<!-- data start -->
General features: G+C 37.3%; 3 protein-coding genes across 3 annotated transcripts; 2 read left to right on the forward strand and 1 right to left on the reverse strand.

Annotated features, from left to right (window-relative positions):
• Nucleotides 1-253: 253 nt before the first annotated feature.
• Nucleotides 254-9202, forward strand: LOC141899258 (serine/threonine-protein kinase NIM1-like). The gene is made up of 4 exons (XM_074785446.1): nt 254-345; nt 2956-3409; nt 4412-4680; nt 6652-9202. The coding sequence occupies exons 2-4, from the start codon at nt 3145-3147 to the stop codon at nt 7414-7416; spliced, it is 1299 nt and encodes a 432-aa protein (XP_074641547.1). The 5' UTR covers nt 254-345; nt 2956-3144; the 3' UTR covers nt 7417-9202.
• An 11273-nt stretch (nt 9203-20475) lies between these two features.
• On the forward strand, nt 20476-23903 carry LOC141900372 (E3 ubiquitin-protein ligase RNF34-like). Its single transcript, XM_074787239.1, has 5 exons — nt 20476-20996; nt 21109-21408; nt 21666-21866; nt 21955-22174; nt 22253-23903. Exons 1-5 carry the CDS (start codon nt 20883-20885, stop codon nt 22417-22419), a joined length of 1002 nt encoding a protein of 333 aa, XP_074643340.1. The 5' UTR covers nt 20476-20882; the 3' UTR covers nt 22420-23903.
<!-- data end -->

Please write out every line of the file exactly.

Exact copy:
General features: G+C 37.3%; 3 protein-coding genes across 3 annotated transcripts; 2 read left to right on the forward strand and 1 right to left on the reverse strand.

Annotated features, from left to right (window-relative positions):
• Nucleotides 1-253: 253 nt before the first annotated feature.
• Nucleotides 254-9202, forward strand: LOC141899258 (serine/threonine-protein kinase NIM1-like). The gene is made up of 4 exons (XM_074785446.1): nt 254-345; nt 2956-3409; nt 4412-4680; nt 6652-9202. The coding sequence occupies exons 2-4, from the start codon at nt 3145-3147 to the stop codon at nt 7414-7416; spliced, it is 1299 nt and encodes a 432-aa protein (XP_074641547.1). The 5' UTR covers nt 254-345; nt 2956-3144; the 3' UTR covers nt 7417-9202.
• An 11273-nt stretch (nt 9203-20475) lies between these two features.
• On the forward strand, nt 20476-23903 carry LOC141900372 (E3 ubiquitin-protein ligase RNF34-like). Its single transcript, XM_074787239.1, has 5 exons — nt 20476-20996; nt 21109-21408; nt 21666-21866; nt 21955-22174; nt 22253-23903. Exons 1-5 carry the CDS (start codon nt 20883-20885, stop codon nt 22417-22419), a joined length of 1002 nt encoding a protein of 333 aa, XP_074643340.1. The 5' UTR covers nt 20476-20882; the 3' UTR covers nt 22420-23903.